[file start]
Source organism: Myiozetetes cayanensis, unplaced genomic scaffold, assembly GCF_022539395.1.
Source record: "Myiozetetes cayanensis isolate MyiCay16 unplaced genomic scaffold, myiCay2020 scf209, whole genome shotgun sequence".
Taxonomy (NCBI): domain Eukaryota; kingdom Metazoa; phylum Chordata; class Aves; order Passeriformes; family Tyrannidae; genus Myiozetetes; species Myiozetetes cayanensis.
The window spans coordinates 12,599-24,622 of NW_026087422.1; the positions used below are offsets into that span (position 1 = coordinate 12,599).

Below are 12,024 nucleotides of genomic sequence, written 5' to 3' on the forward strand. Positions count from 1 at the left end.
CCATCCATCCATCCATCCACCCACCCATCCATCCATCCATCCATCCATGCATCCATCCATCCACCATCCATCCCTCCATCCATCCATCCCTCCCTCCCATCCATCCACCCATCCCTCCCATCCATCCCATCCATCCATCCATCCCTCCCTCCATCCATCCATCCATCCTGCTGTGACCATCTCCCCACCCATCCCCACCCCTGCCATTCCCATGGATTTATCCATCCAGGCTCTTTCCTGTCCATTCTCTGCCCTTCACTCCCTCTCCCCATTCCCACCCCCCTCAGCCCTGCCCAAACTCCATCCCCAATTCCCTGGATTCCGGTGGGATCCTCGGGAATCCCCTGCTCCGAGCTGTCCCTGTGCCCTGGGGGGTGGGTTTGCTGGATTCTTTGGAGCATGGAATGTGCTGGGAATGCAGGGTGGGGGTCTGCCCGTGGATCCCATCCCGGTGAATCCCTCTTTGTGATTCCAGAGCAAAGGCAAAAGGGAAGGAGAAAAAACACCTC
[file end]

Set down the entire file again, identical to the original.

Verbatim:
Source organism: Myiozetetes cayanensis, unplaced genomic scaffold, assembly GCF_022539395.1.
Source record: "Myiozetetes cayanensis isolate MyiCay16 unplaced genomic scaffold, myiCay2020 scf209, whole genome shotgun sequence".
Taxonomy (NCBI): domain Eukaryota; kingdom Metazoa; phylum Chordata; class Aves; order Passeriformes; family Tyrannidae; genus Myiozetetes; species Myiozetetes cayanensis.
The window spans coordinates 12,599-24,622 of NW_026087422.1; the positions used below are offsets into that span (position 1 = coordinate 12,599).

Below are 12,024 nucleotides of genomic sequence, written 5' to 3' on the forward strand. Positions count from 1 at the left end.
CCATCCATCCATCCATCCACCCACCCATCCATCCATCCATCCATCCATGCATCCATCCATCCACCATCCATCCCTCCATCCATCCATCCCTCCCTCCCATCCATCCACCCATCCCTCCCATCCATCCCATCCATCCATCCATCCCTCCCTCCATCCATCCATCCATCCTGCTGTGACCATCTCCCCACCCATCCCCACCCCTGCCATTCCCATGGATTTATCCATCCAGGCTCTTTCCTGTCCATTCTCTGCCCTTCACTCCCTCTCCCCATTCCCACCCCCCTCAGCCCTGCCCAAACTCCATCCCCAATTCCCTGGATTCCGGTGGGATCCTCGGGAATCCCCTGCTCCGAGCTGTCCCTGTGCCCTGGGGGGTGGGTTTGCTGGATTCTTTGGAGCATGGAATGTGCTGGGAATGCAGGGTGGGGGTCTGCCCGTGGATCCCATCCCGGTGAATCCCTCTTTGTGATTCCAGAGCAAAGGCAAAAGGGAAGGAGAAAAAACACCTC